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Biden signs bill to ease costs for prisoner calls to family

New law will help ensure that phone rates are “reasonable” for families trying to stay in touch with an incarcerated loved one


The legislation makes good a campaign trail promise by President Biden, who also recently signed into law a bill requiring the federal Bureau of Prisons to fix broken surveillance cameras.

Patrick Semansky

By Colleen Long
Associated Press

WASHINGTON — President Joe Biden on Thursday signed into law a bill aimed at easing the cost for prisoners to call family and friends.

The legislation clarifies that the Federal Communications Commission, which regulates interstate and international communications through cable, radio, television, satellite and wire, can set limits for fees on audio and video calls inside corrections facilities.

Phone calls from prisons and jails are a lifeline for those incarcerated, but the cost varies widely and can be a financial drain on families already struggling to make ends meet with an adult behind bars. Right now, Kentucky has the highest cost for a 15-minute call, at $5.70, and $9.99 for a cellphone call, while New Hampshire charges only 20 cents for the same amount of time.

There are more than 1.2 million people in state and federal prisons, and tens of thousands more are incarcerated in jails nationwide awaiting trials or sentencings.

The COVID-19 pandemic froze prison visits, forcing inmates to rely heavily on phone calls, and the health crisis spotlighted the disparities in state and federal phone charges. Studies by prison reform advocates and academics have shown that visitation and phone calls with loved ones decrease the likelihood that a person will commit a crime again.

The legislation makes good a campaign trail promise by Biden, who also recently signed into law a bill requiring the federal Bureau of Prisons to overhaul outdated security systems and fix broken surveillance cameras. Earlier last year he signed an executive order meant to improve accountability in policing.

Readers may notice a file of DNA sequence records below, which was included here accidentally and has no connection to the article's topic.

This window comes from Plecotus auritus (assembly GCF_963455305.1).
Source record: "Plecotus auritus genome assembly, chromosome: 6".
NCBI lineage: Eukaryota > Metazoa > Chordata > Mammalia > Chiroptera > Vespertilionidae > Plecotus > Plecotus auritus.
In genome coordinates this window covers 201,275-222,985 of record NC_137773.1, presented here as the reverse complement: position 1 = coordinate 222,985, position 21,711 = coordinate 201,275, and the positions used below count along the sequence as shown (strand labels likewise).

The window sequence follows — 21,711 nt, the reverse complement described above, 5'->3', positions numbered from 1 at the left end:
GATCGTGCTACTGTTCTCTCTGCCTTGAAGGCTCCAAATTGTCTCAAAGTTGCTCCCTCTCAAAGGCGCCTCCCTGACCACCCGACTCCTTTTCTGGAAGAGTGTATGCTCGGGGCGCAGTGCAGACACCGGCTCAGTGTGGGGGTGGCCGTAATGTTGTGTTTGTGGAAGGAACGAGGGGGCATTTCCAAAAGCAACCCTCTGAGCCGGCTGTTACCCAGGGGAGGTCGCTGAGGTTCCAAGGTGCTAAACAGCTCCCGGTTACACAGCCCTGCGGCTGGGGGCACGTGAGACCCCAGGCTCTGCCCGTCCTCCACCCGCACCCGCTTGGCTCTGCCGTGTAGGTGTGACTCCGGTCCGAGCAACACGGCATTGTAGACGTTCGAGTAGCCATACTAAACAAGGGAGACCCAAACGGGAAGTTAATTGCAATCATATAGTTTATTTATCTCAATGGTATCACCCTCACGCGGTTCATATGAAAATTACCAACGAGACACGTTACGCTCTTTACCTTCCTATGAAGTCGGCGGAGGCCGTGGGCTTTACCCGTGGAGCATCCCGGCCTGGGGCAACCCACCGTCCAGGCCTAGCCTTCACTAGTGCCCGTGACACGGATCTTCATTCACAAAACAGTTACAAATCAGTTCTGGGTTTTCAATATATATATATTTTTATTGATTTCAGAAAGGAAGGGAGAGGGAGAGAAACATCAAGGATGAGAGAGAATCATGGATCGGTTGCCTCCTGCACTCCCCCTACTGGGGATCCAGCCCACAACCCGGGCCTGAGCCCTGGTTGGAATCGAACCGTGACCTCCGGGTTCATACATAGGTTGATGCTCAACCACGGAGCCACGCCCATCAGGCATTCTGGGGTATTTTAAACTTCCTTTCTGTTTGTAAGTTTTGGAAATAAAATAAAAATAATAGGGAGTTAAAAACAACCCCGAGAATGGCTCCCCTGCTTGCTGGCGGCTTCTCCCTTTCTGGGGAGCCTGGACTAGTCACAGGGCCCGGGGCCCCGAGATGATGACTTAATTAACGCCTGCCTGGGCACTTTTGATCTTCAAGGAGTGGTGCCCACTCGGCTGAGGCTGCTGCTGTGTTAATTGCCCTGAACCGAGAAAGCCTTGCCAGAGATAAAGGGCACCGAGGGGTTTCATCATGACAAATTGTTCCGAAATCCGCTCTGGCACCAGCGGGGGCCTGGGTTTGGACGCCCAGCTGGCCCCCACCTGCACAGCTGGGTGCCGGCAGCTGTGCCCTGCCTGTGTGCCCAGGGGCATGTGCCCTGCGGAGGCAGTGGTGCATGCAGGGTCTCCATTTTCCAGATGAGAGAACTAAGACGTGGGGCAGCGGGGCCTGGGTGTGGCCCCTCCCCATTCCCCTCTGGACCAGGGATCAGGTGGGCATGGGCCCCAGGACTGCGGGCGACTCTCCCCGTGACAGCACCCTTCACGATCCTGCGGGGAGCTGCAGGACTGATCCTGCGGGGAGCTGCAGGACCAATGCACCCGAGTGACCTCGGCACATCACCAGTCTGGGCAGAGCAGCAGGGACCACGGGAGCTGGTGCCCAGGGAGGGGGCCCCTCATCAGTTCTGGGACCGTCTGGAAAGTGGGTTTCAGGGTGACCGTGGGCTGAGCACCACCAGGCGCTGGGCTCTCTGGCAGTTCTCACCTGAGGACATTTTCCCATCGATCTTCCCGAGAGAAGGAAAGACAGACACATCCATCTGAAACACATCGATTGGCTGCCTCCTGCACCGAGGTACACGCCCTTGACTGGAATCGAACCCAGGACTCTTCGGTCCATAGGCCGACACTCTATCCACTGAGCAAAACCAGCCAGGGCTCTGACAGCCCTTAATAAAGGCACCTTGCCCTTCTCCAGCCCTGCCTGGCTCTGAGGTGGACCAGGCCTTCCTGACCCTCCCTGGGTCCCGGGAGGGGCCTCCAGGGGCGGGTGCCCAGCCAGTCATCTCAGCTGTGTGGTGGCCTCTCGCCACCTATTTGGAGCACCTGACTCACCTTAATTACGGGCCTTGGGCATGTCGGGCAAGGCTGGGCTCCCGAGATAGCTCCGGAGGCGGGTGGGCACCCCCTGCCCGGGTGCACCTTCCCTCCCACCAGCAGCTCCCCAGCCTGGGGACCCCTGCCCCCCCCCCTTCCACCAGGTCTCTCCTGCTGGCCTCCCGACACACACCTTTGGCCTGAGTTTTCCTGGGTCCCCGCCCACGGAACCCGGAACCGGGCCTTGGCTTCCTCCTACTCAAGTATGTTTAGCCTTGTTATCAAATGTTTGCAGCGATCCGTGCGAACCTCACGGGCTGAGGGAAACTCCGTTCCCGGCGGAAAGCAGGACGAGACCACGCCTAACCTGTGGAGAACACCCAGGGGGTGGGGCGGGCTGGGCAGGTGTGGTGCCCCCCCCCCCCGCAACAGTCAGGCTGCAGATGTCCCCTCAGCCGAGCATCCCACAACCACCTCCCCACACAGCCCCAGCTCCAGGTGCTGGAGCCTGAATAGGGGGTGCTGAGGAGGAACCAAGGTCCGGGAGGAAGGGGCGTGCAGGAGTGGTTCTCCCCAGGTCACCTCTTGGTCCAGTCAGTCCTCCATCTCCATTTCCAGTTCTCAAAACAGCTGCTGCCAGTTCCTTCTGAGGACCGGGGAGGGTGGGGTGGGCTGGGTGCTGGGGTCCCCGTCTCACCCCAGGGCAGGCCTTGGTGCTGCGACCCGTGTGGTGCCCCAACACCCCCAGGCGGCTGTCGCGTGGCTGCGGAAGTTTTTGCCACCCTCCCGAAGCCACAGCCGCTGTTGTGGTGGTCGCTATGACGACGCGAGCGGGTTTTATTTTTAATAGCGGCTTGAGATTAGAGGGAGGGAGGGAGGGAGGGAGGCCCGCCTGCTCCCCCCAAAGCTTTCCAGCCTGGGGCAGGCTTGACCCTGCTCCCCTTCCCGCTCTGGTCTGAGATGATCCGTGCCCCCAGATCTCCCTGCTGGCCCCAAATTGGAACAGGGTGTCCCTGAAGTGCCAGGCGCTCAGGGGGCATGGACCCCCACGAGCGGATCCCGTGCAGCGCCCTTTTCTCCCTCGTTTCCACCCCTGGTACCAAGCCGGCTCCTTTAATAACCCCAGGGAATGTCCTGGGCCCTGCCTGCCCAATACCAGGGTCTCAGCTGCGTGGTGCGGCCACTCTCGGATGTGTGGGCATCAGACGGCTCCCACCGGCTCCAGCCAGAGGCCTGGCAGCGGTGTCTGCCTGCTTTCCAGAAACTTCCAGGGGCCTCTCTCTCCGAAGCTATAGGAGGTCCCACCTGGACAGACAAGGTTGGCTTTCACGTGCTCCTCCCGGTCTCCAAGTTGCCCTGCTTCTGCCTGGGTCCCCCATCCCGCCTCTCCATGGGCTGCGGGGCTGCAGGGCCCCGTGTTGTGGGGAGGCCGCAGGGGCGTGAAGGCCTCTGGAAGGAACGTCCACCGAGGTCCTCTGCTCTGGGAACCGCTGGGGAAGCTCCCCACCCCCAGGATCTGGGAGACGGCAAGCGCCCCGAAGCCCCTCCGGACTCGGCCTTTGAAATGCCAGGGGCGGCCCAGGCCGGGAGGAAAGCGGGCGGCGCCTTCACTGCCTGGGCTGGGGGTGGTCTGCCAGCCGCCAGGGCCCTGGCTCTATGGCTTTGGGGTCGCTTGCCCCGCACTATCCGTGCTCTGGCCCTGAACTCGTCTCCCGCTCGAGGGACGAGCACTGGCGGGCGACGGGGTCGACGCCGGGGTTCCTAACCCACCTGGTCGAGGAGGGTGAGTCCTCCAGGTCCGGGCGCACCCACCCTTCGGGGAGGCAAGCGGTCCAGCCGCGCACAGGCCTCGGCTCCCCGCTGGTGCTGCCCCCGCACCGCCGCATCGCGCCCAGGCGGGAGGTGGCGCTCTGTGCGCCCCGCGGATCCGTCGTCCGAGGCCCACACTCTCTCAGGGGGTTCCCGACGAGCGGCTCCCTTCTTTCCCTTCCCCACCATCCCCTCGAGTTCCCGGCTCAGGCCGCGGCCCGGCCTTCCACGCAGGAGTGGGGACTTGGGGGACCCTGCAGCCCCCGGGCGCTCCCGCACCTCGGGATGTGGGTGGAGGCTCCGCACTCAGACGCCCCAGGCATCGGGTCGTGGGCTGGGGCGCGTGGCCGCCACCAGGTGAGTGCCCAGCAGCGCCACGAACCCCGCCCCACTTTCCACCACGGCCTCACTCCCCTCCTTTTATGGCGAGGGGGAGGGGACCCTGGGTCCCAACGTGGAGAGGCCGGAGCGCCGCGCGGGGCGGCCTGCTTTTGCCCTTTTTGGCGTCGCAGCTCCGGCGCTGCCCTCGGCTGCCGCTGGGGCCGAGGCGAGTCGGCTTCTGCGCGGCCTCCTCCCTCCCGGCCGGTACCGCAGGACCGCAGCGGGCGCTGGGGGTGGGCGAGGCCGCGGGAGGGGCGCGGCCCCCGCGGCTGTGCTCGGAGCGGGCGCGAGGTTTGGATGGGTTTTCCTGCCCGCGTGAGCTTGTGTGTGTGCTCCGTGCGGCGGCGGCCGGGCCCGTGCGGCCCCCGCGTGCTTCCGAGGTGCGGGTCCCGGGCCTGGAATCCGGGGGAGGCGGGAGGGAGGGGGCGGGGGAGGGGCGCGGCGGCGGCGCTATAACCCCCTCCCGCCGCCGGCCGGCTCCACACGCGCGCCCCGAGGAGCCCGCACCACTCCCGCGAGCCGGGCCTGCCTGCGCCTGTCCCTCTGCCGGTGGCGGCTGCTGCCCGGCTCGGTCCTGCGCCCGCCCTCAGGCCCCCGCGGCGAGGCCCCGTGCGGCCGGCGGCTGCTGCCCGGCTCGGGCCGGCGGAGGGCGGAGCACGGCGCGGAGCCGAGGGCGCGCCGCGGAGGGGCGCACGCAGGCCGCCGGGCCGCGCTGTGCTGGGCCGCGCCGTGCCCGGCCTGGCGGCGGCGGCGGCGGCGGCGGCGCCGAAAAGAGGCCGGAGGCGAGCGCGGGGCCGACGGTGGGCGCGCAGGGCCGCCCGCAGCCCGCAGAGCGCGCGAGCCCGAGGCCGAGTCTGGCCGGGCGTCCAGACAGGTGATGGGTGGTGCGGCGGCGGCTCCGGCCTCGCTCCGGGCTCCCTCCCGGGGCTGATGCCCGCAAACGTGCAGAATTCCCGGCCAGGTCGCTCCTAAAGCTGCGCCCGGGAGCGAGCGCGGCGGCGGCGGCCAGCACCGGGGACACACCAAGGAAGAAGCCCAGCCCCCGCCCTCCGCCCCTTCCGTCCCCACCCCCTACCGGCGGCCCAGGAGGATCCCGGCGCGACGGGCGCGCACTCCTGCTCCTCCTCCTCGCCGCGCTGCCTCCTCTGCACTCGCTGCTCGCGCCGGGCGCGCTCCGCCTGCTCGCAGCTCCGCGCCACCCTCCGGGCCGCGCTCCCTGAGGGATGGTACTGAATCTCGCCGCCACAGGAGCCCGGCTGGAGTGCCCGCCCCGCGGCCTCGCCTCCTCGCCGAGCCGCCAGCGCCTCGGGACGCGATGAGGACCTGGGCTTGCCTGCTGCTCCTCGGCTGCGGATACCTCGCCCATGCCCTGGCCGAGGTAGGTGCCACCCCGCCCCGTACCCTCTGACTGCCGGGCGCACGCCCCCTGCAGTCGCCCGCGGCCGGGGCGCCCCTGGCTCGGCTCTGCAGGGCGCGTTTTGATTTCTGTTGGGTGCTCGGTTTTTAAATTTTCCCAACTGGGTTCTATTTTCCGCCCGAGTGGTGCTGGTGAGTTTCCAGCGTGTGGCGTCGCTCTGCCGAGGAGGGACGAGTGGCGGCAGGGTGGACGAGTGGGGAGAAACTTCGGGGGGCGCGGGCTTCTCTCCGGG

“Meaningful communication and connection with loved ones helps promote rehabilitation, and it also reduces recidivism, which makes our communities safer,” said Vanessa Chen, Special Assistant to the President for Criminal Justice and Guns Policy.

The bill was sponsored by Sen. Tammy Duckworth, D-Ill., and just retired-Sen. Rob Portman, R-Ohio. It was named in honor of Martha Wright-Reed, a retired nurse who tried for more than two decades to get more affordable rates because she could not afford to call her incarcerated grandson at the cost of more than $100 per month.

“No family member should ever have to choose between staying in touch with an incarcerated loved one and paying the bills,” Duckworth said in a statement, adding that the new law will help ensure that phone rates are “reasonable.”

The FCC must still go through the rule-making process before the changes can be officially made. In 2013, FCC caped rates at 25 cents per minute, which meant a 15-minute call cost $3.75; before that it was roughly $17 on average, about 10 times more than the average per-minute rate. Prison telecommunication companies challenged the decision in court, claiming the FCC didn’t have the right to regulate the calls.

In 2015, then-FCC commissioner Mignon Clyburn told lawmakers she supported measures to cap the costs. “Incarceration is a family matter, an economic matter, a societal matter. The greatest impact of an inmate’s sentence is often on the loved ones who are left behind,” she said.

In 2017, under President Donald Trump, the FCC abandoned the fight to lower the cost for prison phone calls. A federal appeals court eventually ruled the FCC didn’t have the authority to cap the rates.

The legislation signed by Biden gives the federal agency the authority that the appellate court ruled it lacked, the White House said.